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Long Live the King: A Novel (Habits of the House) Hardcover – May 7, 2013
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His balance sheet firmly back in the black thanks to the machinations of his solicitor, Eric Baum, Lord Dilberne, can now turn his attentions to more pressing affairs of state, especially the upcoming coronation of King Edward VII. There are grouse to be shot and golf to be played, and his wife, Isobel, must advise both family and the court on the proper amount of ermine to trim the royal robes. And then there’s the matter of the coveted extra tickets to the event itself: Should they go to the socially unacceptable Baums or to Lord Dilberne’s estranged brother Edwin and his family? Isobel makes a potentially awkward decision, unaware that Edwin has died. His now-orphaned teenage daughter, Adela, then falls prey to a pair of con artists out to capitalize on the gentry’s fascination with spiritualism. Teeming with tasty tidbits about royals great and small, Weldon’s second installment in her Dilberne Court trilogy, following Habits of the House (2013), gives devoted Anglophiles a whirlwind tour upstairs, downstairs, and all around the castle. HIGH-DEMAND BACKSTORY: Promotional efforts will be redoubled as acclaimed author Weldon’s delicious series continues. --Carol Haggas
“Weldon remains at the top of her game with [Long Live the King]....Fans of Downton Abbey will relish this rich and witty comedy of manners.” ―Star Tribune
“Teeming with tasty tidbits about royals great and small, Weldon's second installment in her Dilberne Court trilogy gives devoted Anglophiles a whirlwind tour upstairs, downstairs, and all around the castle.” ―Booklist on Long Live the King
“Before there was DOWNTON ABBEY, there was UPSTAIRS, DOWNSTAIRS and, having written the first episode of that iconic television series, it is only fitting that Weldon now returns to the scene of the crime to further explore the disparate worlds of “them that has and those what serve ’em.”... Always a ripe target for mockery and disdain, the British aristocracy comes in for a thorough drubbing in Weldon’s snarky send-up.” ―Booklist
“My favorite part of the original series is the first episode because it was written by a great English novelist, Fay Weldon. Everybody was introduced so cleverly . . . so beautifully established.” ―Jean Marsh, co-creator of Upstairs, Downstairs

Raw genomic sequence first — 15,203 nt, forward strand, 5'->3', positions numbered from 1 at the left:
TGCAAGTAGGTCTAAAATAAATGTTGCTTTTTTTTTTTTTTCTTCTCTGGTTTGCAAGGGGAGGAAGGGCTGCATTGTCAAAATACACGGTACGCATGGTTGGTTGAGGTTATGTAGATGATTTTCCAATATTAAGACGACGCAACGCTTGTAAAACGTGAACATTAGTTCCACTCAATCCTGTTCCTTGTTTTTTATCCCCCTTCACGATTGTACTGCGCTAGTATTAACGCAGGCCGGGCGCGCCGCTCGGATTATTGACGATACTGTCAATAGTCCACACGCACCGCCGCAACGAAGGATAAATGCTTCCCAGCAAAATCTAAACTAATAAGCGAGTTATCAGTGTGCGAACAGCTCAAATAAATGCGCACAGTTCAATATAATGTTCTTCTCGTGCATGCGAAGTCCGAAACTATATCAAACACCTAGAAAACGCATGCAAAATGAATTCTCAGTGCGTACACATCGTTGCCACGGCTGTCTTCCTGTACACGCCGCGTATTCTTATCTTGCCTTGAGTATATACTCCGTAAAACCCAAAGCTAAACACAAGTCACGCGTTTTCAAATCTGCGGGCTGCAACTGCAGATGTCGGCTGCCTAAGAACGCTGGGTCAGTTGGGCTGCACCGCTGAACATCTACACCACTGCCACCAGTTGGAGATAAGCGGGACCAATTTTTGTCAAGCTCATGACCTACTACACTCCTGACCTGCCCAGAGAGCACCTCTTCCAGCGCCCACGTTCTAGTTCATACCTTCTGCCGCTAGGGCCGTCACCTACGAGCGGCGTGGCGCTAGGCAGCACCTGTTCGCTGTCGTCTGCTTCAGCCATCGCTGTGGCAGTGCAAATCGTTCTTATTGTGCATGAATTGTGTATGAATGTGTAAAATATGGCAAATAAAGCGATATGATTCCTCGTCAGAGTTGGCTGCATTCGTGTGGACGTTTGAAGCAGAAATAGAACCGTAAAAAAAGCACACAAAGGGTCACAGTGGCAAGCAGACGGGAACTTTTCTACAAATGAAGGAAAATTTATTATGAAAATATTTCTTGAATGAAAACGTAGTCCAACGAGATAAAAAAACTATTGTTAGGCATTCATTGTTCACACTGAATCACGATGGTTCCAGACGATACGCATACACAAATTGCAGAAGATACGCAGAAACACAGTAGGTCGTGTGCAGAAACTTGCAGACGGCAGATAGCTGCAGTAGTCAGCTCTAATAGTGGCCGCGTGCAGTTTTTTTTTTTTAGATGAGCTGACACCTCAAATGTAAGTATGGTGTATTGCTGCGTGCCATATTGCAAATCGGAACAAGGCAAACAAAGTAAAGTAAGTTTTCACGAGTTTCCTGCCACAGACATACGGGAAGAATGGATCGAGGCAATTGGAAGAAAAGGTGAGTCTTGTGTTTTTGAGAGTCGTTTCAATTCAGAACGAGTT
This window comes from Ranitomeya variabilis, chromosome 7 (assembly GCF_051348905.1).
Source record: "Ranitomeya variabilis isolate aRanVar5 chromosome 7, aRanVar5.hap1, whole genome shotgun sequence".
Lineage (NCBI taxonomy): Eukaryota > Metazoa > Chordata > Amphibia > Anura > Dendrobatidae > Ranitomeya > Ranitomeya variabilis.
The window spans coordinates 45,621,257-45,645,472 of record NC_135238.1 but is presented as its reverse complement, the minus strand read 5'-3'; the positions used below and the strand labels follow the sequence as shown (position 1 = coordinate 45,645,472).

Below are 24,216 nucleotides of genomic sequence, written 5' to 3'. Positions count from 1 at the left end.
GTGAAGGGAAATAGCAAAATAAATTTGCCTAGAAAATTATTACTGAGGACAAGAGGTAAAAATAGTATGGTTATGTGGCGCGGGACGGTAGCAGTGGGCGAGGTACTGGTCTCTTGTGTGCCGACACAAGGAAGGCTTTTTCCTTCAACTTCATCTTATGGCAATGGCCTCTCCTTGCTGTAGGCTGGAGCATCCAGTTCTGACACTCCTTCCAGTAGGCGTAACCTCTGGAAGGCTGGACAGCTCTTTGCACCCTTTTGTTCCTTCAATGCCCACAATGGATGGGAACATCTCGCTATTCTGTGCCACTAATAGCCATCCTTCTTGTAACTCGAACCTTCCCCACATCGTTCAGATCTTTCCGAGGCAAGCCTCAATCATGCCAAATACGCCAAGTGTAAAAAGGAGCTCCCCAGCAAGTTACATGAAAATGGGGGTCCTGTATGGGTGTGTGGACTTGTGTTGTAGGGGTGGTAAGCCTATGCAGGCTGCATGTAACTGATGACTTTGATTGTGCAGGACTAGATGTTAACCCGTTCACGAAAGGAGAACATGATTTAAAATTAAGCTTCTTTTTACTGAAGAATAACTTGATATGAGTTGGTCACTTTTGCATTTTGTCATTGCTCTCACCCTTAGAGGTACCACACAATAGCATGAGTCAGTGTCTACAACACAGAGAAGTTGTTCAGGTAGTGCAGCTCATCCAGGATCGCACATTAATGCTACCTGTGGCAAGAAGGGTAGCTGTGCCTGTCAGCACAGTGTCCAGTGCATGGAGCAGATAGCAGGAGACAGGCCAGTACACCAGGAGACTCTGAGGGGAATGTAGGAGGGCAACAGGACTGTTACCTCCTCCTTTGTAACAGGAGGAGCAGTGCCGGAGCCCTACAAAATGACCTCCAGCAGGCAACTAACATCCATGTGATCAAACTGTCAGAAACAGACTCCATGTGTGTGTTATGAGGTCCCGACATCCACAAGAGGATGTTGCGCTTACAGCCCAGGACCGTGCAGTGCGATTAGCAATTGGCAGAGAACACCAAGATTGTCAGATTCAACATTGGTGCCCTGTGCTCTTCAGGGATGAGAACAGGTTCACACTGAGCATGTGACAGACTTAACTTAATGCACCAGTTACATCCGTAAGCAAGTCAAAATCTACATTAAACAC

“There is simply no touching Weldon as a writer.” ―The Observer (UK)
“Fay Weldon has always examined the scary parts of what lies beneath the silk cushions and behind the closed gates.” ―The Chronicle of Higher Education
“I was a girl from Downstairs. When I was 16, my bedroom was in the basement of a posh house in London, where my mother was the housekeeper. . . . Odd, this class business. Here's Upstairs Downstairs back again, Downton Abbey so popular.” ―Fay Weldon
Top customer reviews
Weldon's first book in the trilogy, "Habits of the House", was published earlier this year and introduced the reader to the Dilberne family. Parents and two adult children, as well as a houseful of "staff", the family had fallen onto hard times financially due to some very risky investments in South Africa. A "timely" marriage to the daughter of a wealthy Chicago pork-mogul saved the family from ruin and they were able to continue in London society. This second book - set a few years later - continues the family's story, but has a sort of "rushed" feel to it. The new characters introduced are not particularly fleshed out - I'm not sure even author Weldon finds them interesting - as events just sort of "happen" to them. The characters from the first book had been written with a surer hand than those of the second. I think Weldon would have been better off continuing the story with just the characters from "Habits". The Dilbernes, the Baums, and the staff were all well-drawn.
Now, it's easy for a reviewer to comment on one book, but what of two books in a series? In this case, book one was a very good read, while book two was not particularly worth the plod. What about book three? Do we have hopes for Weldon to tie her characters and plot together in the tidy fashion she's generally known for? I sure hope so. I've already preordered book three, which will be out in mid-December. I recommend this book only to readers who enjoyed book one in the series and who hold out hope that book three will rebound to Weldon's high standards.
"Long Live the King" takes place in the months leading up to the coronation of King Edward VII and Queen Alexandra. With the real events as a framework, it follows the characters from "Habits of the House," but the real energy behind the plot comes from the new heroine, niece Adela Hedleigh. Adela is a plucky teenager who isn't sure what she wants, but manages to avoid what she doesn't want. We root for her -- and the author brings her through a variety of tribulations without violating her innocence.
This was a satisfying story, and in my opinion it needs no sequel, but I still look forward to the third book of the trilogy.
A jolly good read!